According to author Robin Burnside who wrote the book Homesteader’s Kitchen, commercially-produced wraps used to make burritos at home may contain artificial and chemical additives. “Wraps can be purchased in many varieties, so choose whatever kind you like, but please read the label as many of the commercial brands have artificial flavoring, coloring, and other questionable ingredients.”


The most common burrito packaging is aluminum or paper wrapper. Sometimes, you will come across a food truck or restaurant with a different packaging like roll boxes custom-made for burritos.

Enjoying Burrito

There is a correct way to eat a burrito depending on what you have in front of you. If you are eating a burrito without sauce on top, you can eat it with your bare hands. No cutlery is necessary. But if you are eating a burrito poured with sauce on top of it, this one requires a plate and a fork (and yes, it would be better if you eat sitting down).


Leftover burritos should be refrigerated to avoid spoiling. Be sure to eat this within 3 to 4 days. Any longer than that and it is possible the burritos start to go bad, and eating this is dangerous to your health.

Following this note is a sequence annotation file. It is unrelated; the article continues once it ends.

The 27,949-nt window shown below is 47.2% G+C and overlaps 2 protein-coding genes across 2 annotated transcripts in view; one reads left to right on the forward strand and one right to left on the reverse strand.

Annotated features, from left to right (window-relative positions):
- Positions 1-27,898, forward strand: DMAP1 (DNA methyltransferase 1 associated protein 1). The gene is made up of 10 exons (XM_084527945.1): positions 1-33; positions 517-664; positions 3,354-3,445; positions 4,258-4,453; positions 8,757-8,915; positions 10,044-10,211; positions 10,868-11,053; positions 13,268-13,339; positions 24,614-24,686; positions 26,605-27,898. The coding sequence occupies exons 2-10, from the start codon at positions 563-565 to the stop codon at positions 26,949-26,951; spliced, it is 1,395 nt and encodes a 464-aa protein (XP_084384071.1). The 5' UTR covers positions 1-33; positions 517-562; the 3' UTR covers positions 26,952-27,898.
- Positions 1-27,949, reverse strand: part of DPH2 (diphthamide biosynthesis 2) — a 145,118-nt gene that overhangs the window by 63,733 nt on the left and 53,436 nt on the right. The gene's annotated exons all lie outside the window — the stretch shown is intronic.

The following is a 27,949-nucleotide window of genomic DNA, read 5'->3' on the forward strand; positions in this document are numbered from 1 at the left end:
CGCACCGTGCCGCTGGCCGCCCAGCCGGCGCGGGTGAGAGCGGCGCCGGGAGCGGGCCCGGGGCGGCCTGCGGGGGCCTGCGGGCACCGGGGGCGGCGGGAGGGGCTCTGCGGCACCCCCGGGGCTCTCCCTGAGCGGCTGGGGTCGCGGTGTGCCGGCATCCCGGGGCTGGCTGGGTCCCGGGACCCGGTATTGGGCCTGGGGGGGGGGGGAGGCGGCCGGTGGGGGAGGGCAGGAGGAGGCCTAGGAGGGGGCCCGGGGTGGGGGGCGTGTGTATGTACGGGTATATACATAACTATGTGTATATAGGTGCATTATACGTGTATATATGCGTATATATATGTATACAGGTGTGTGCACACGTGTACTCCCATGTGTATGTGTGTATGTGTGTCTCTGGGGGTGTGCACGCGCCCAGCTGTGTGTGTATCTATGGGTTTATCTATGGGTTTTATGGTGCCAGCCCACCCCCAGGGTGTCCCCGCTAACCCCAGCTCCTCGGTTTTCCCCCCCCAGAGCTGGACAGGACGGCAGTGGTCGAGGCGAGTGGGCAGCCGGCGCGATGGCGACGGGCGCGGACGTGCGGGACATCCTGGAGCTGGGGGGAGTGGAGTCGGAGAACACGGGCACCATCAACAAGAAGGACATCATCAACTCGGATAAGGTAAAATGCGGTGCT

Make your own burritos:

Burrito is an easy-to-make food that can really fill you up, which is why it is good to have this on the fridge especially for people who are active and always on the go and do not have much time to spend in the kitchen to cook. A burrito is suitable for breakfast, lunch, dinner, or any time you feel like eating.   

Yield: This recipe makes 6 burritos.


  • 1 lb. lean ground beef
  • 1 (1 ounce) packet taco seasoning mix
  • 1 ½ cups refried beans or 1 ½ cups drained and rinsed black beans
  • ¾ cup corn kernels
  • 3 cups cooked rice
  • 6 large 10-inch flour tortillas 
  • 1 ½ cups shredded cheddar cheese
  • Garnish – finely diced red onion, lettuce, diced tomato or salsa, sour cream, fresh cilantro, guacamole


Step 1. Preheat the oven to 350 degrees F. 

Step 2. Spray baking dish with cooking spray.

Step 3. Cook beef with taco seasoning mix. Follow the instructions on the package. 

Step 4. At the center of the tortilla, even spread the ingredients (beans, rice, beef, corn, and cheese). 

Step 5. Fold the tortilla.

Step 6. Put it on the baking dish.

Step 7. Cover with foil. Bake for 25 minutes.



  • Serving Size: 1 Serving
  • Calories: 662 33%
  • Carbs: 85.2g 28%
  • Sugar: 1g
  • Fiber: 2g 14%
  • Protein: 33.3g 67%
  • Fat: 23g 35%
  • Saturated Fat: 11.2g 56%
  • Trans Fat 0g 0%
  • Cholesterol 158mg 53%
  • Sodium 2060mg 86%
  • Vitamin C 6.7mg 11%
  • Vitamin A 1596IU 32%
  • Calcium 289mg 29%
  • Iron 7.7mg 43%
  • Potassium 810mg 23%
  • Vitamin B6 0.4mg 20%
  • Folate 165mcg 41%
  • Vitamin B12 2mcg 33%
  • Magnesium 97.4mg 24%
  • Phosphorus 286mg 29%
  • Manganese 0.8mg 41%
  • Copper 0.6mg 29%
  • Zinc 6.1mg 41%